Three Students Awarded Katharine Malone Prizes for Academic Excellence
WELLESLEY, Mass. – At convocation on Sept. 2, Wellesley College President H. Kim Bottomly announced the names of three students being honored as recipients of Katharine Malone Prizes for Academic Excellence. The First-Year Student Prize was awarded to Caitlin Kearns, the Sophomore Student Prize to DaEun Im and the Katharine Malone Scholarship to Colleen Kirkhart.
The Malone Prizes were established in 1985 by Wellesley alumna Claudine Malone in honor of her mother, Katharine Malone. They are awarded annually to a sophomore, a junior and a senior who exhibit “the harmonious combination of academic excellence, active and contributing citizenship and accomplishment.” The first-year and sophomore prizes each consist of a $10,000 award, while the prestigious Malone Scholarship carries a $50,000 award with eligibility for an additional $10,000 per year of graduate study.
During her first year, Kearns, a sophomore from Royal Oak, Mich., was awarded the Three Generations Writing Prize, took advanced-level courses, performed with the Brandeis-Wellesley Orchestra and participated in WEED, the campus environmental organization. She demonstrated a dedication to community service by serving as the volunteer representative for Pomeroy Hall House Council and working at such organizations as the Wellesley Free Library, Sunday’s Bread Soup Kitchen, the Stone Zoo and St. Francis House. Kearns intends to serve in the Peace Corps after graduation and then go on to graduate school to study physics or economics. She plans to pursue a career in sustainable development and has spent her past summer on a residential internship in sustainable farming and farm management at Smith Community Farms.
Im, a junior from Torrance, Calif., is a neuroscience and women’s studies double major. She is the president of the Wellesley Hippocratic Society and founder and co-president of the Wellesley College chapter of Extra Hands for ALS, for which she received the 2008 Katharine Timberman Wright Award, which provides seed money for student volunteer activities. She is also a staff volunteer at the Women’s Lunch Place in Boston. Since the fall of 2006, Im has been a student researcher in Professor Marc Tetel’s laboratory, investigating how ovarian hormones act in the brain to regulate hormone-dependent behavior. This year, her research was supported by the National Science Foundation Award for the Integration of Research and Education Sophomore Early Research Grant, the Howard Hughes Medical Institute Summer Research Fellowship and the Sherman Fairchild Foundation. This summer, Im continued her research with Tetel through a 2008 summer research fellowship award from the Endocrine Society, which is normally awarded to graduate and medical students and only a few undergraduates in the country. After Wellesley, Im plans to attend medical school to earn a M.D./Ph.D. degree with the future goal of practicing medicine and conducting research.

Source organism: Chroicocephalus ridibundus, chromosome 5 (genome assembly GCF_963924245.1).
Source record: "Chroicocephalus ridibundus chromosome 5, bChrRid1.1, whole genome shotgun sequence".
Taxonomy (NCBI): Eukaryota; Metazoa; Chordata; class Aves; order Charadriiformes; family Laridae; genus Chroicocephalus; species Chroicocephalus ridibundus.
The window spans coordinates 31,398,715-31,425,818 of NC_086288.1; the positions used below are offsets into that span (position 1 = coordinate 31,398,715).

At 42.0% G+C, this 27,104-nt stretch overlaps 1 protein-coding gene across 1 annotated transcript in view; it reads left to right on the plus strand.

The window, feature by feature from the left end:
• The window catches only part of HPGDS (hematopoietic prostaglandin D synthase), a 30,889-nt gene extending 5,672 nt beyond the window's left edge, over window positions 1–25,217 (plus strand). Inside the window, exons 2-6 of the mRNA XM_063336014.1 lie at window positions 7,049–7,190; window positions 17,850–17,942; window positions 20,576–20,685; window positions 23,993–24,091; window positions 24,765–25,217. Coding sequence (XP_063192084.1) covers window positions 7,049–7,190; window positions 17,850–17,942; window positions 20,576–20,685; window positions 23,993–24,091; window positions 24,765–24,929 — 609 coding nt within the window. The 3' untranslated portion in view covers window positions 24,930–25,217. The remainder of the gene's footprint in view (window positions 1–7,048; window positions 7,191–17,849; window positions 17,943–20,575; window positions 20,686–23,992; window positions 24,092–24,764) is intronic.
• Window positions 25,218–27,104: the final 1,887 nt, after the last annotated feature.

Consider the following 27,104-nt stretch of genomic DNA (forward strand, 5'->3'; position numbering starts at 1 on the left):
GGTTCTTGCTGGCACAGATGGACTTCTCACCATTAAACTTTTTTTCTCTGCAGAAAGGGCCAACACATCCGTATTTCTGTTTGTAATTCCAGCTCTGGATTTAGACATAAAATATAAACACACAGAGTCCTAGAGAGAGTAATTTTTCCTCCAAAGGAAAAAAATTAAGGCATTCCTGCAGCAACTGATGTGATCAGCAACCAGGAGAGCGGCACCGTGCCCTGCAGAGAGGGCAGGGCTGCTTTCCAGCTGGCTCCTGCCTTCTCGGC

Kirkhart, a senior from Raleigh, N.C., is a neuroscience major. She has served as a tutor in the biology department and the Mentoring in the Science Program, where she is currently student director. She has also served on the Neuroscience Advisory Committee and as a grader for the neuroscience program. She has been vice president and president of the Neuroscience Club, as a member of Wellesley for Equality, Wellesley College Amnesty International, Outing Club and Wellesley College Democrats and has worked as a student research assistant for the Wellesley Office for Resources as a part of her work study program. Kirkhart was the recipient of the prestigious Arnold and Mabel Beckman Foundation scholarship to conduct independent research in Professor Barbara Beltz’s laboratory from the summer of 2007 through the summer of 2008. She is using the crustacean model to investigate the effects of lithium and serotonin, treatments for bipolar and unipolar depression on adult neurogenesis. Kirkhart is also writing a thesis in the same lab. After Wellesley, she plans to attend graduate school in neuroscience.
Since 1875, Wellesley College has been a leader in providing an excellent liberal arts education for women who will make a difference in the world. Its 500-acre campus near Boston is home to 2,300 undergraduate students from all 50 states and 68 countries. For more information, go to www.wellesley.edu.